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 Vol. 6, No. 9 

December 2004

Since You Asked

~ Page 20 ~

Image Names may be included at the discretion of the Editor unless querists request their names be withheld. Please check our Archive for the answer to your question before submitting it; there are over 1,000 articles in the Archive addressing numerous biblical topics. Submit a Question to GGO.

The Deserted Mate

By Louis Rushmore

Image Someone poses a question respecting the deserted mate mentioned in 1 Corinthians 7:10-11, whether the deserted mate is helpless based on the whim of the mate who deserts the marriage. God hates divorce (Malachi 2:16), and at least one party to a divorce is guilty of sin. First Corinthians 7:10-11 represents an innocent party to a divorce for reasons other than fornication or adultery and a party who is guilty for deserting the marriage. (Irrespective of whether a legal separation or divorce is obtained, the physical departure or separation is essentially the same affect and sinful.) God through New Testament Scripture provides a single reason for which an innocent party to divorce may remarry another eligible candidate for marriage, and that is fornication or adultery (Matthew 5:32; 19:9). The scenario of 1 Corinthians 7:10-11 is desertion without inclusion of fornication or adultery, and lamentably, the innocent party under those circumstances has no biblical recourse whereby he may contract another marriage with God's approval. The guilty party who deserted in 1 Corinthians 7:10-11 continues to be guilty for the sin of breaking up the marriage, plus verse eleven cautions the one deserting the marriage not to compound the sin of breaching the marriage by committing fornication or adultery. However, often desertion is companion to fornication and adultery, and 1 Corinthians 7:11 even anticipates fornication or adultery by cautioning the one deserting a marriage to practice celibacy apart from one's marriage partner. When fornication or adultery enters the picture, the scenario is no longer one of merely desertion. The disciples recognized the hardship that may be involved in our Lord's restitution of God's original plan for marriage (Matthew 19:10-12).Image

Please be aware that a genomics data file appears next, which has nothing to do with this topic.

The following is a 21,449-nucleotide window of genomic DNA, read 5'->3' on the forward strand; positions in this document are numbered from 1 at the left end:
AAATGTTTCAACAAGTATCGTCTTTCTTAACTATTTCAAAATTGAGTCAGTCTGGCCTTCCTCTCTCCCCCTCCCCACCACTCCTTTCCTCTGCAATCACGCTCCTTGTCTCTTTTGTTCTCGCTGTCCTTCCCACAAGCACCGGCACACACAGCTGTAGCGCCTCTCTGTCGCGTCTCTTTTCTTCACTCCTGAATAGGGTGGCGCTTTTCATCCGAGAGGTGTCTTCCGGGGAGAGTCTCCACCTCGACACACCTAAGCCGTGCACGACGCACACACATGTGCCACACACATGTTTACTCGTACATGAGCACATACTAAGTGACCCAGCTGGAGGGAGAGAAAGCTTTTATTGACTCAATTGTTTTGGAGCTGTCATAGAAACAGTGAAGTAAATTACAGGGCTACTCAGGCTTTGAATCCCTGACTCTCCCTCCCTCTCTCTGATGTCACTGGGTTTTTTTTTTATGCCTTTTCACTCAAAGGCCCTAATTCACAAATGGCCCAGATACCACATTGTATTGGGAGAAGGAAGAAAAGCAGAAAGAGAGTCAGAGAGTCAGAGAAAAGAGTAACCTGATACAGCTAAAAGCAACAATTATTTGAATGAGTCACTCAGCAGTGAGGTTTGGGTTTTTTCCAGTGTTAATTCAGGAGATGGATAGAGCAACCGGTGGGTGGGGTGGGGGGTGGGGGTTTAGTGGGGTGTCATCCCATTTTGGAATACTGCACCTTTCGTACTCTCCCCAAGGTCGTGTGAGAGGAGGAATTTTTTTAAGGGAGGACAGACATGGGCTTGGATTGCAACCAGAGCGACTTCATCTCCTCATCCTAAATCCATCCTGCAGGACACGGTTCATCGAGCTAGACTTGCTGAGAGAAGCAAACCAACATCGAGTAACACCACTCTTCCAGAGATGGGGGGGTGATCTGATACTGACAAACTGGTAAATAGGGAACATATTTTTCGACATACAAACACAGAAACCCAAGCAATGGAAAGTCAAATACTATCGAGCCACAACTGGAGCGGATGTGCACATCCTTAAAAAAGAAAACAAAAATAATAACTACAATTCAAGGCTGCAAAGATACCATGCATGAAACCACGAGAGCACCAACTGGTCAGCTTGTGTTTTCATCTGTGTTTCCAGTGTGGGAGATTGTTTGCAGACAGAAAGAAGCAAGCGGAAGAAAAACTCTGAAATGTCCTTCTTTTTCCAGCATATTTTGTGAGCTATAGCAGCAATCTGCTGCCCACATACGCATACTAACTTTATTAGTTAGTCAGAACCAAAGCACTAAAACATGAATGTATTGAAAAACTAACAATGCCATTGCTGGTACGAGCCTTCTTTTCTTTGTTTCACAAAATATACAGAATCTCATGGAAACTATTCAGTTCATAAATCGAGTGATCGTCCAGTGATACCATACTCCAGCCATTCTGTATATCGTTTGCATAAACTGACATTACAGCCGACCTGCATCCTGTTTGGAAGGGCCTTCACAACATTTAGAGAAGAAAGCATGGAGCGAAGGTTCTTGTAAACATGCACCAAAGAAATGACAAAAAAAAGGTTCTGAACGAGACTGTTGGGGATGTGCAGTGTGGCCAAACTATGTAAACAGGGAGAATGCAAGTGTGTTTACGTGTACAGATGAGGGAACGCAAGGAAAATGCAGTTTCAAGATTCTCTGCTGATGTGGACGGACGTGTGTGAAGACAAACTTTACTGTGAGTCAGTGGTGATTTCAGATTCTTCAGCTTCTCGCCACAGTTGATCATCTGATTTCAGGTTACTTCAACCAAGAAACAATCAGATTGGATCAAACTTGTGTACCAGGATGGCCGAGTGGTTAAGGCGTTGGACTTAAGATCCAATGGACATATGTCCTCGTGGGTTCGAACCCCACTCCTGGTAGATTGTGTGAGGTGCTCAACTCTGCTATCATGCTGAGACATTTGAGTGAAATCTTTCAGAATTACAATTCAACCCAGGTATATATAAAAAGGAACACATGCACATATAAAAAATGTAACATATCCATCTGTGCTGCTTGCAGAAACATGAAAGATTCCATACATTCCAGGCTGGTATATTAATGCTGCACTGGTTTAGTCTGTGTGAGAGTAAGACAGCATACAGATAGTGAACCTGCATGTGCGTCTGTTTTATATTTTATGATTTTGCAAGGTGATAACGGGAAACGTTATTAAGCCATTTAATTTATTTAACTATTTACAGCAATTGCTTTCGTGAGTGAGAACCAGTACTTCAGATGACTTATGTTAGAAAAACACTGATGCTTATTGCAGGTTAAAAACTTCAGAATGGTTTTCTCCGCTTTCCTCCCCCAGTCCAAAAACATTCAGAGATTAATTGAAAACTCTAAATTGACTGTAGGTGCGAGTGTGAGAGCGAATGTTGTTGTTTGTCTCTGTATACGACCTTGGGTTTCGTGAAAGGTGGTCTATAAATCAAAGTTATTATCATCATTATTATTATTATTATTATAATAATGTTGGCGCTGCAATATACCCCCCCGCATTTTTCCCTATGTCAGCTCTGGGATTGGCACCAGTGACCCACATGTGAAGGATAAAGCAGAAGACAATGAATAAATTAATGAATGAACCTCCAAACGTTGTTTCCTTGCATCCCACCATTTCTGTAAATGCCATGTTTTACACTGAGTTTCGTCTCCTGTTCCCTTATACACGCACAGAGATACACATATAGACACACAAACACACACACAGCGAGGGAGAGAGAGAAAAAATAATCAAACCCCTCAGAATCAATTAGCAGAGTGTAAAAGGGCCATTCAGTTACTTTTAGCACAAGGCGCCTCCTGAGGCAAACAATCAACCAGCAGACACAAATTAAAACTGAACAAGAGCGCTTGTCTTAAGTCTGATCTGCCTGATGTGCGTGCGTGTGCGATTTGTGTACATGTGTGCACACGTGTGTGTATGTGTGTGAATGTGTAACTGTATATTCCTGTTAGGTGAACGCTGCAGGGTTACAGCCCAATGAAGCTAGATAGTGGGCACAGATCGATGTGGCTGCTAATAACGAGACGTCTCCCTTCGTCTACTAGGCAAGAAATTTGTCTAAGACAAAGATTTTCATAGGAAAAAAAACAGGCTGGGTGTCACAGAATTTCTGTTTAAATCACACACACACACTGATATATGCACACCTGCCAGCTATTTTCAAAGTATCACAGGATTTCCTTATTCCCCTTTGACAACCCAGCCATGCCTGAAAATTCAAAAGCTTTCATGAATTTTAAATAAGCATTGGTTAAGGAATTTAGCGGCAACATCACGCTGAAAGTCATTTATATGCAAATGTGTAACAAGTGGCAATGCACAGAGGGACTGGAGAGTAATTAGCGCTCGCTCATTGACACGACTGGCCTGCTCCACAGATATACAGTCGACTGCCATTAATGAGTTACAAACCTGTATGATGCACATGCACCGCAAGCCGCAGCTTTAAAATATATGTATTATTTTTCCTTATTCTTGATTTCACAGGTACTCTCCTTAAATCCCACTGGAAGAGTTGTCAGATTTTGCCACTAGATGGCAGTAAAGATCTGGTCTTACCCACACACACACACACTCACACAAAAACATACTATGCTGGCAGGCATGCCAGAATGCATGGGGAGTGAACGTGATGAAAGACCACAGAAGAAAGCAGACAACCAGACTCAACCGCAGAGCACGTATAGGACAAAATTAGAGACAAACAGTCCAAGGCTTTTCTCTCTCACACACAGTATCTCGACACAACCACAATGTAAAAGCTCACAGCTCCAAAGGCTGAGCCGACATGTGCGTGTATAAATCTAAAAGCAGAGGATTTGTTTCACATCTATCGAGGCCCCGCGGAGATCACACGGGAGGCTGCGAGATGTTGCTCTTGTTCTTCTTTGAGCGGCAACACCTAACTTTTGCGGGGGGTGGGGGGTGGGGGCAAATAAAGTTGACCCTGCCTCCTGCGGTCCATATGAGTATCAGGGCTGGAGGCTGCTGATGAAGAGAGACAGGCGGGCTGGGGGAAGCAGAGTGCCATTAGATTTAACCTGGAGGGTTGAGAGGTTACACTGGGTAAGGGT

By Louis Rushmore

Image Someone poses the question, "Where in the Bible does it talk about Halloween?" The Bible does not specifically mention Halloween. One reference work says of "Halloween," "the Scotch term for the eve of the feast of All-Saints" (McClintock and Strong). A dictionary definition of "Halloween" includes that it literally is "short for All Hallow Even (All Saints' Eve), but in our time, it is "October 31 observed especially with dressing up in disguise, trick-or-treating, and displaying jack-o'-lanterns during the evening" (Webster's).

First, "Halloween" pertains to a manmade religious holiday about which one cannot read in the Bible; on that basis, the child of God should have no regard for "Halloween" because it is not authorized in the Bible (Colossians 3:17). Second, to the extent that "Halloween" is practiced by its association with witches, ghosts and monsters, which type of things glorify what the Bible abhors (Deuteronomy 18:10-12; Revelation 21:8), the child of God should use good judgment respecting the same. Yet, if notice of "Halloween" pertains to national or local holidays or festivities where one is not making an unauthorized religious observance and not participating in questionable activities that conflict with Christianity, then the child of God ought to use good, personal judgment.Image

Works Cited

McClintock and Strong Encyclopedia. CD-ROM. Seattle: Biblesoft, 2000.

Merriam Webster's Collegiate Dictionary. CD-ROM. Springfield: Merriam-Webster, 1993.

Holy Trinity

By Louis Rushmore

Image Image Someone writes, "I would like to know what is the 'holy trinity' and where in the Bible scriptures is the answer supported." Though the word "trinity" does not appear in the English translation of the Bible, the matter represented by the word "trinity" is taught in the Scriptures. Scholars familiar with the original languages in which the Bible was written inform us that the word for "God" in Genesis 1:26 is plural, indicating that more than one person is meant by that term. In addition, the pronouns "us" and "our" in the same verse refer to a plural number of persons within the term "God" of Genesis 1:26. The word "Godhead" appears three times in our English Bibles (Acts 17:29; Romans 1:20; Colossians 2:9), and the term means "godlike" or "divine." This divinity is ascribed in Scripture to three divine persons (i.e., Father, Son and Holy Spirit, Matthew 3:16-17; 28:19; John 14:26). No more injustice is done by using the word "trinity" to refer to a biblical subject than is any injustice to Scripture incurred by using a term like "eschatology" to refer to final things (i.e., the Second Coming of Christ, the Great Judgment, assignment of eternal destinies). Understood in the context of doctrines taught in the Bible, either of these terms briefly announces a broad biblical subject.Image

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